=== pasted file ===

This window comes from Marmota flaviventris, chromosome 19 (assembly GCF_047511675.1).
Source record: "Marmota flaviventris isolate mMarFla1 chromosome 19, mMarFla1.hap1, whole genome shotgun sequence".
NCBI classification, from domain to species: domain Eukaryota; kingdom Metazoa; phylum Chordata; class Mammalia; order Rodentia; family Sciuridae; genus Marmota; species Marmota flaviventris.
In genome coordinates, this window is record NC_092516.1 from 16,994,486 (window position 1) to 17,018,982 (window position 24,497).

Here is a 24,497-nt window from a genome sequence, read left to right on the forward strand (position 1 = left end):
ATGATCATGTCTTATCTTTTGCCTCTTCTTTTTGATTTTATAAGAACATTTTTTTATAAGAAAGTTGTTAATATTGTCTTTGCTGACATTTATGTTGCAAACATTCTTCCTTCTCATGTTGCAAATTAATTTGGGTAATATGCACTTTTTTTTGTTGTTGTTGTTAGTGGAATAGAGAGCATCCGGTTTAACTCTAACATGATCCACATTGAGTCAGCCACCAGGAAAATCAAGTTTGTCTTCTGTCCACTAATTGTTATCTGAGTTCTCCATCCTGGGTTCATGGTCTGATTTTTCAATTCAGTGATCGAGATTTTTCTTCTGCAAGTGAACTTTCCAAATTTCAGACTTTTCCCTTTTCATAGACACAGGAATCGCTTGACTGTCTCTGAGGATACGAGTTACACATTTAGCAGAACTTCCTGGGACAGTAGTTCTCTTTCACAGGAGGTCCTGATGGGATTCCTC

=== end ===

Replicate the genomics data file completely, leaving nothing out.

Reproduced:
This window comes from Marmota flaviventris, chromosome 19 (assembly GCF_047511675.1).
Source record: "Marmota flaviventris isolate mMarFla1 chromosome 19, mMarFla1.hap1, whole genome shotgun sequence".
NCBI classification, from domain to species: domain Eukaryota; kingdom Metazoa; phylum Chordata; class Mammalia; order Rodentia; family Sciuridae; genus Marmota; species Marmota flaviventris.
In genome coordinates, this window is record NC_092516.1 from 16,994,486 (window position 1) to 17,018,982 (window position 24,497).

Here is a 24,497-nt window from a genome sequence, read left to right on the forward strand (position 1 = left end):
ATGATCATGTCTTATCTTTTGCCTCTTCTTTTTGATTTTATAAGAACATTTTTTTATAAGAAAGTTGTTAATATTGTCTTTGCTGACATTTATGTTGCAAACATTCTTCCTTCTCATGTTGCAAATTAATTTGGGTAATATGCACTTTTTTTTGTTGTTGTTGTTAGTGGAATAGAGAGCATCCGGTTTAACTCTAACATGATCCACATTGAGTCAGCCACCAGGAAAATCAAGTTTGTCTTCTGTCCACTAATTGTTATCTGAGTTCTCCATCCTGGGTTCATGGTCTGATTTTTCAATTCAGTGATCGAGATTTTTCTTCTGCAAGTGAACTTTCCAAATTTCAGACTTTTCCCTTTTCATAGACACAGGAATCGCTTGACTGTCTCTGAGGATACGAGTTACACATTTAGCAGAACTTCCTGGGACAGTAGTTCTCTTTCACAGGAGGTCCTGATGGGATTCCTC